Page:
The panel discussed the idea of some equivalent of the New York Convention (on the recognition and enforcement of arbitration awards) and the Singapore Convention on mediation (for mediated settlements), which might facilitate “buy-in to the process” as Schaafsma put it.
There was panel agreement with Schaafsma’s view that governments could be reluctant to entertain the concept of neutral opinions on disputes. From the client view, the classic mode of dispute resolution was very much adjudication working alongside arbitration, according to the contract, which included a board. Not many people have had DAB experience, although those that have had, had said it can work. As an in-house lawyer, they were neutral, but equally acknowledged DAB could be useful.
MEMBERSHIP AND PROCEDURE
Doe then raised the question of who should be part of a dispute board, arguing that it was necessary to consider who is best qualified to sit on one, and whether it be a mix of legally-qualified professionals and experts. What number of dispute board members would the panellists expect to have, he asked?
The panel was not prescriptive about which professions should make up a DAB. Suggestions ranged from senior engineers, expert consultants on delay issues, quantity surveyors, architects or senior non-lawyer arbitrators who had industry and project experience. This, explained Schaafsma, is not always an easy choice where there is to be a standing DAB appointed on a major, multifaceted, project where it may be difficult to conceive at the outset what nature of disputes could arise – and while panellists differed on whether having legally-qualified members was appropriate, legal experience certainly was.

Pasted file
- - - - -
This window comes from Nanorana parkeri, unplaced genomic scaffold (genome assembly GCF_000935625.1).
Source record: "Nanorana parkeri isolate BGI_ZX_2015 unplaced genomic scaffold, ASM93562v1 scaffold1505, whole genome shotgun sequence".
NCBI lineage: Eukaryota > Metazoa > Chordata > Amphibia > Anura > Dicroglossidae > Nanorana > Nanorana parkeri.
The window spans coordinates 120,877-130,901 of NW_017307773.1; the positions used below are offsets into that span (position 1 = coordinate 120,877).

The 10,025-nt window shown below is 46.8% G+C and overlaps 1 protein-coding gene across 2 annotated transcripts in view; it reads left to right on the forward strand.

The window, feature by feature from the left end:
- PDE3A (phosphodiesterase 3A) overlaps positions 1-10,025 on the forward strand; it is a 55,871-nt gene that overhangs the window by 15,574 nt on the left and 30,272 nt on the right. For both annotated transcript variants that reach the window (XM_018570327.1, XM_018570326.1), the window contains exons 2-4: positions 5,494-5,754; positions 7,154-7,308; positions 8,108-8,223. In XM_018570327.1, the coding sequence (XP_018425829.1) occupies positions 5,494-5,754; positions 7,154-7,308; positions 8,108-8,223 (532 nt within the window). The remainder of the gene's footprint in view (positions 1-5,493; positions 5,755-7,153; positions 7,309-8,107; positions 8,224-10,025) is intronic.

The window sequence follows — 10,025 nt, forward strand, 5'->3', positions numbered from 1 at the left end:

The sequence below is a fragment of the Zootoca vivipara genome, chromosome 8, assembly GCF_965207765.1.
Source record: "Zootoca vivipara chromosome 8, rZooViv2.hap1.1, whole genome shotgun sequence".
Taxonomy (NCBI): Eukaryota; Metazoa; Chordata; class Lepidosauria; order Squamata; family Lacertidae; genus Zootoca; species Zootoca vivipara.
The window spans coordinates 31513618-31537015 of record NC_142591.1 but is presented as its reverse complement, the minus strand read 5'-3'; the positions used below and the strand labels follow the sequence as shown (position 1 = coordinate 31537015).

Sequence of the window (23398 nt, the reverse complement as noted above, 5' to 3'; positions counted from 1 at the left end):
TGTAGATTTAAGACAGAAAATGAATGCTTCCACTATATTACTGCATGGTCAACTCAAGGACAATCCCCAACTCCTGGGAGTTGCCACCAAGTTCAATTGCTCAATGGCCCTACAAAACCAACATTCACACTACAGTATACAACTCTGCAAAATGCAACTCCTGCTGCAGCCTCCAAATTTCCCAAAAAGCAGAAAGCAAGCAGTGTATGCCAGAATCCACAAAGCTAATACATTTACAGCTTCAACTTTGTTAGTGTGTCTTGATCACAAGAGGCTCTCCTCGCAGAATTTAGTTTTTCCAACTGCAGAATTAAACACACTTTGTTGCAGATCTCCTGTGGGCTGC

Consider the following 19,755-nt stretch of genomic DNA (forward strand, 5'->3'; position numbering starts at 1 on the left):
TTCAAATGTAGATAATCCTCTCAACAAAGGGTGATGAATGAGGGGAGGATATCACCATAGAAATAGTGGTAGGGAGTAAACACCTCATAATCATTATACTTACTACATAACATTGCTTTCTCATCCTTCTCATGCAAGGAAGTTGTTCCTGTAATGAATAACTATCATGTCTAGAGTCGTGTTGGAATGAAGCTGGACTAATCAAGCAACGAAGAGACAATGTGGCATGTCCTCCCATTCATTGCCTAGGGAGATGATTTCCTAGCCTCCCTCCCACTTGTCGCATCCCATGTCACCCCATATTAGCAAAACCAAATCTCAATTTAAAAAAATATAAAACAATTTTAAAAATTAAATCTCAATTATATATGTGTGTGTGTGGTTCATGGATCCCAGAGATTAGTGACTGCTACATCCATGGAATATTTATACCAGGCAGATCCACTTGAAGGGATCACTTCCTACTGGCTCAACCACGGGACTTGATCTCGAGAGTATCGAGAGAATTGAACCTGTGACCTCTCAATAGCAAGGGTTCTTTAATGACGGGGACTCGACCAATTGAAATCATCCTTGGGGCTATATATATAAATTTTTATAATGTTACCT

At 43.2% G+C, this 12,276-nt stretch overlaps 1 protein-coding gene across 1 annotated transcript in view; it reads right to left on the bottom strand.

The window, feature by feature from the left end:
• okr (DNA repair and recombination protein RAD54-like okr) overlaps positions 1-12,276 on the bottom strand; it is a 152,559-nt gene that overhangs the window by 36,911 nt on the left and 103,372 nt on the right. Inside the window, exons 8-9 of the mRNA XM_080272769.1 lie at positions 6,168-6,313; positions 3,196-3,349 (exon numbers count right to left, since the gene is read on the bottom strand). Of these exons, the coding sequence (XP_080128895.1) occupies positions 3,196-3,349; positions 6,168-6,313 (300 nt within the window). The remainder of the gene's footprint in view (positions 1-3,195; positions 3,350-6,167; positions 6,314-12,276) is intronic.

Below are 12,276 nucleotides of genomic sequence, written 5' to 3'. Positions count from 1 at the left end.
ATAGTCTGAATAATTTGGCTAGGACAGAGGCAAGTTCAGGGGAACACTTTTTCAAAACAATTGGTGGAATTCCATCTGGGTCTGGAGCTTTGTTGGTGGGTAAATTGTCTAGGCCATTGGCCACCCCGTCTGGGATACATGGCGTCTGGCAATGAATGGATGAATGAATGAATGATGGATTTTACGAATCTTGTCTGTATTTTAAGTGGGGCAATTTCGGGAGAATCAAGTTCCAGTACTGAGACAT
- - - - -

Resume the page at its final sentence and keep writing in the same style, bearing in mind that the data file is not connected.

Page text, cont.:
What was needed, noted Barry, was some experience of DAB, which was valuable, as was the familiarity with being used to an adversarial setting. Flexibility was also seen as a virtue, possibly allowing for a larger standing panel and then selecting members of the panel according to the nature of the dispute in question.
That led the panel to a discussion on the proper procedure for a DAB and how that procedure should be set and the board created.
Doe led the debate by taking parties through the FIDIC contract, which, he pointed out, gave quite a lot of power to the board but with strict time restraints imposed. He asked his guests if they preferred the procedure to be that prescriptive – or would it work better if used more flexibly?